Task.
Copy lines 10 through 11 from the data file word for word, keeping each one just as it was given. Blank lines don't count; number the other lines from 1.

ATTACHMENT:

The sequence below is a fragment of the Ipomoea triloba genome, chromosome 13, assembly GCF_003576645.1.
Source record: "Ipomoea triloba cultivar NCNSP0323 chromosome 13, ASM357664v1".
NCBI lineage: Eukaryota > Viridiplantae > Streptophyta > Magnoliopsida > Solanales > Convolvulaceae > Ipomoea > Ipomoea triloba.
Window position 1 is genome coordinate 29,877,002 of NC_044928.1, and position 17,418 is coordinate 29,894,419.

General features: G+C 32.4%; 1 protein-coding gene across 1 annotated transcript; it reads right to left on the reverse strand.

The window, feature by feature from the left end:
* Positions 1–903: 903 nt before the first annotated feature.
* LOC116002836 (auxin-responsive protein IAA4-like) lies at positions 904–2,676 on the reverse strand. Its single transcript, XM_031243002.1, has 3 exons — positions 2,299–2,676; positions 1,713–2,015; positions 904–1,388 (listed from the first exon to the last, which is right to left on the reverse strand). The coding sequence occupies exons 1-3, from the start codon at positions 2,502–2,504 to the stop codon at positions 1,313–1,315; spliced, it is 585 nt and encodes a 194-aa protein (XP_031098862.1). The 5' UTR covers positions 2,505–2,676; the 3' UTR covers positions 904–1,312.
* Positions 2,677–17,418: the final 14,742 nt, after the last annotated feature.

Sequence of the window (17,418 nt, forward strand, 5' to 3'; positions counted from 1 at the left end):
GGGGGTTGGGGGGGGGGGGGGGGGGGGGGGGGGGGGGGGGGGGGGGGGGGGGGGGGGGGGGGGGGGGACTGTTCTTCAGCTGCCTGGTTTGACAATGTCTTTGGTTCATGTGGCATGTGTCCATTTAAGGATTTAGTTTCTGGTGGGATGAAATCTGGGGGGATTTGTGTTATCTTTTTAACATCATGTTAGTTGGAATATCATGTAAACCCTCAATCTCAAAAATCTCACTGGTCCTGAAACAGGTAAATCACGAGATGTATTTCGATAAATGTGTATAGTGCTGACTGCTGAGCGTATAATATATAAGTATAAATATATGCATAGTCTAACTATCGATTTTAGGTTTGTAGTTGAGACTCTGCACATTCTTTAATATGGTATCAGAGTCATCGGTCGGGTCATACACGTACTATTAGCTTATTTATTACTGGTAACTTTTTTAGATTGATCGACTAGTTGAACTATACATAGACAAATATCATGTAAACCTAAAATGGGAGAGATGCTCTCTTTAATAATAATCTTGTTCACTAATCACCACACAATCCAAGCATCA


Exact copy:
Sequence of the window (17,418 nt, forward strand, 5' to 3'; positions counted from 1 at the left end):
GGGGGTTGGGGGGGGGGGGGGGGGGGGGGGGGGGGGGGGGGGGGGGGGGGGGGGGGGGGGGGGGGGGACTGTTCTTCAGCTGCCTGGTTTGACAATGTCTTTGGTTCATGTGGCATGTGTCCATTTAAGGATTTAGTTTCTGGTGGGATGAAATCTGGGGGGATTTGTGTTATCTTTTTAACATCATGTTAGTTGGAATATCATGTAAACCCTCAATCTCAAAAATCTCACTGGTCCTGAAACAGGTAAATCACGAGATGTATTTCGATAAATGTGTATAGTGCTGACTGCTGAGCGTATAATATATAAGTATAAATATATGCATAGTCTAACTATCGATTTTAGGTTTGTAGTTGAGACTCTGCACATTCTTTAATATGGTATCAGAGTCATCGGTCGGGTCATACACGTACTATTAGCTTATTTATTACTGGTAACTTTTTTAGATTGATCGACTAGTTGAACTATACATAGACAAATATCATGTAAACCTAAAATGGGAGAGATGCTCTCTTTAATAATAATCTTGTTCACTAATCACCACACAATCCAAGCATCA